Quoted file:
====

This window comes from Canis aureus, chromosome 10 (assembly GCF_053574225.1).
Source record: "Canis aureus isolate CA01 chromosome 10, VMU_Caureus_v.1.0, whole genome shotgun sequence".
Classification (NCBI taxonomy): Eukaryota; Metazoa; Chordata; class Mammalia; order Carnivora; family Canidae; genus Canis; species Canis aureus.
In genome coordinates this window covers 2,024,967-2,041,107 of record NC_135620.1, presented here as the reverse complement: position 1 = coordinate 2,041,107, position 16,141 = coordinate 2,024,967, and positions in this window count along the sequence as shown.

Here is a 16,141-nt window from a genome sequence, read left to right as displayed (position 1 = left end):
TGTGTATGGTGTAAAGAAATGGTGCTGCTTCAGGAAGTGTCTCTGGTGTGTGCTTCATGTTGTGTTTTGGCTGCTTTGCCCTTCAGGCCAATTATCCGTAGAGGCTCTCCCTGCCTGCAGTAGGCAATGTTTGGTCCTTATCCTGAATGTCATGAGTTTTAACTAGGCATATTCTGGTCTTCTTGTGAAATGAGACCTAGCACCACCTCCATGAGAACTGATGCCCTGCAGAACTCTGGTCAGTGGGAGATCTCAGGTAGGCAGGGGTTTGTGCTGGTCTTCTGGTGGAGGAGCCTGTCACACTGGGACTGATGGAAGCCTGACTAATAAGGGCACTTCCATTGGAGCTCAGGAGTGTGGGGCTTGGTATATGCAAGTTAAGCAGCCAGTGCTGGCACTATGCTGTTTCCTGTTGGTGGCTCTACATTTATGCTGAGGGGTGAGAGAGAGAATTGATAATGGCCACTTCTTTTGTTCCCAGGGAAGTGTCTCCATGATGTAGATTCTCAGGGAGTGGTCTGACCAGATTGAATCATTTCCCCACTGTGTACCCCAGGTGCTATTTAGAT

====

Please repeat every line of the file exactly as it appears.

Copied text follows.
This window comes from Canis aureus, chromosome 10 (assembly GCF_053574225.1).
Source record: "Canis aureus isolate CA01 chromosome 10, VMU_Caureus_v.1.0, whole genome shotgun sequence".
Classification (NCBI taxonomy): Eukaryota; Metazoa; Chordata; class Mammalia; order Carnivora; family Canidae; genus Canis; species Canis aureus.
In genome coordinates this window covers 2,024,967-2,041,107 of record NC_135620.1, presented here as the reverse complement: position 1 = coordinate 2,041,107, position 16,141 = coordinate 2,024,967, and positions in this window count along the sequence as shown.

Here is a 16,141-nt window from a genome sequence, read left to right as displayed (position 1 = left end):
TGTGTATGGTGTAAAGAAATGGTGCTGCTTCAGGAAGTGTCTCTGGTGTGTGCTTCATGTTGTGTTTTGGCTGCTTTGCCCTTCAGGCCAATTATCCGTAGAGGCTCTCCCTGCCTGCAGTAGGCAATGTTTGGTCCTTATCCTGAATGTCATGAGTTTTAACTAGGCATATTCTGGTCTTCTTGTGAAATGAGACCTAGCACCACCTCCATGAGAACTGATGCCCTGCAGAACTCTGGTCAGTGGGAGATCTCAGGTAGGCAGGGGTTTGTGCTGGTCTTCTGGTGGAGGAGCCTGTCACACTGGGACTGATGGAAGCCTGACTAATAAGGGCACTTCCATTGGAGCTCAGGAGTGTGGGGCTTGGTATATGCAAGTTAAGCAGCCAGTGCTGGCACTATGCTGTTTCCTGTTGGTGGCTCTACATTTATGCTGAGGGGTGAGAGAGAGAATTGATAATGGCCACTTCTTTTGTTCCCAGGGAAGTGTCTCCATGATGTAGATTCTCAGGGAGTGGTCTGACCAGATTGAATCATTTCCCCACTGTGTACCCCAGGTGCTATTTAGAT